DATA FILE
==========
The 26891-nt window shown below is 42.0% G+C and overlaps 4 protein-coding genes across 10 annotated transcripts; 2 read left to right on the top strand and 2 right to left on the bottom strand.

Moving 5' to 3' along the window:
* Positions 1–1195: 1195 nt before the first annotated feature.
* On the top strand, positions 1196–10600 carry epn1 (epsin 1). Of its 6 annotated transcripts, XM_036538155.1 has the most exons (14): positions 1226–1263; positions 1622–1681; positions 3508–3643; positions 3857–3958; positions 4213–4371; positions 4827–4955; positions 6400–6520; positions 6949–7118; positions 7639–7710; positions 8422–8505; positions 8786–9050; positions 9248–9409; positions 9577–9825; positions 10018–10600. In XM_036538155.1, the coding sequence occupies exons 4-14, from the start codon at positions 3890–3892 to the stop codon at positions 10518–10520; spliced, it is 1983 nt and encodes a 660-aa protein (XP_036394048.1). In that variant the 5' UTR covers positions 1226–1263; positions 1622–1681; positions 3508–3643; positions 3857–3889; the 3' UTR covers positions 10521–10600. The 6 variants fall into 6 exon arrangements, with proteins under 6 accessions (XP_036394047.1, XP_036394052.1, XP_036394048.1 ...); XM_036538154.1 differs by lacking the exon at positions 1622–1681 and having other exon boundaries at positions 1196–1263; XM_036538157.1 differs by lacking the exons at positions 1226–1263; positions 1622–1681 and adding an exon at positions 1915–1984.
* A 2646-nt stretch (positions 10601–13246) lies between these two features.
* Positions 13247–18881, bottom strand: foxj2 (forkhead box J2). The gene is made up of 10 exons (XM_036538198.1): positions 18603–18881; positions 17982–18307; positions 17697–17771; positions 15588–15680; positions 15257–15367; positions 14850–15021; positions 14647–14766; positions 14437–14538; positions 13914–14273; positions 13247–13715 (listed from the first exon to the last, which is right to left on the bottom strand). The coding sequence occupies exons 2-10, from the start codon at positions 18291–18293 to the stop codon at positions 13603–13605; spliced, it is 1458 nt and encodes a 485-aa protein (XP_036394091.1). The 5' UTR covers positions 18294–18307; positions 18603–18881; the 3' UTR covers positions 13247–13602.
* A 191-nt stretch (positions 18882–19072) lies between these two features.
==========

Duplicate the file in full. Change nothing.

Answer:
The 26891-nt window shown below is 42.0% G+C and overlaps 4 protein-coding genes across 10 annotated transcripts; 2 read left to right on the top strand and 2 right to left on the bottom strand.

Moving 5' to 3' along the window:
* Positions 1–1195: 1195 nt before the first annotated feature.
* On the top strand, positions 1196–10600 carry epn1 (epsin 1). Of its 6 annotated transcripts, XM_036538155.1 has the most exons (14): positions 1226–1263; positions 1622–1681; positions 3508–3643; positions 3857–3958; positions 4213–4371; positions 4827–4955; positions 6400–6520; positions 6949–7118; positions 7639–7710; positions 8422–8505; positions 8786–9050; positions 9248–9409; positions 9577–9825; positions 10018–10600. In XM_036538155.1, the coding sequence occupies exons 4-14, from the start codon at positions 3890–3892 to the stop codon at positions 10518–10520; spliced, it is 1983 nt and encodes a 660-aa protein (XP_036394048.1). In that variant the 5' UTR covers positions 1226–1263; positions 1622–1681; positions 3508–3643; positions 3857–3889; the 3' UTR covers positions 10521–10600. The 6 variants fall into 6 exon arrangements, with proteins under 6 accessions (XP_036394047.1, XP_036394052.1, XP_036394048.1 ...); XM_036538154.1 differs by lacking the exon at positions 1622–1681 and having other exon boundaries at positions 1196–1263; XM_036538157.1 differs by lacking the exons at positions 1226–1263; positions 1622–1681 and adding an exon at positions 1915–1984.
* A 2646-nt stretch (positions 10601–13246) lies between these two features.
* Positions 13247–18881, bottom strand: foxj2 (forkhead box J2). The gene is made up of 10 exons (XM_036538198.1): positions 18603–18881; positions 17982–18307; positions 17697–17771; positions 15588–15680; positions 15257–15367; positions 14850–15021; positions 14647–14766; positions 14437–14538; positions 13914–14273; positions 13247–13715 (listed from the first exon to the last, which is right to left on the bottom strand). The coding sequence occupies exons 2-10, from the start codon at positions 18291–18293 to the stop codon at positions 13603–13605; spliced, it is 1458 nt and encodes a 485-aa protein (XP_036394091.1). The 5' UTR covers positions 18294–18307; positions 18603–18881; the 3' UTR covers positions 13247–13602.
* A 191-nt stretch (positions 18882–19072) lies between these two features.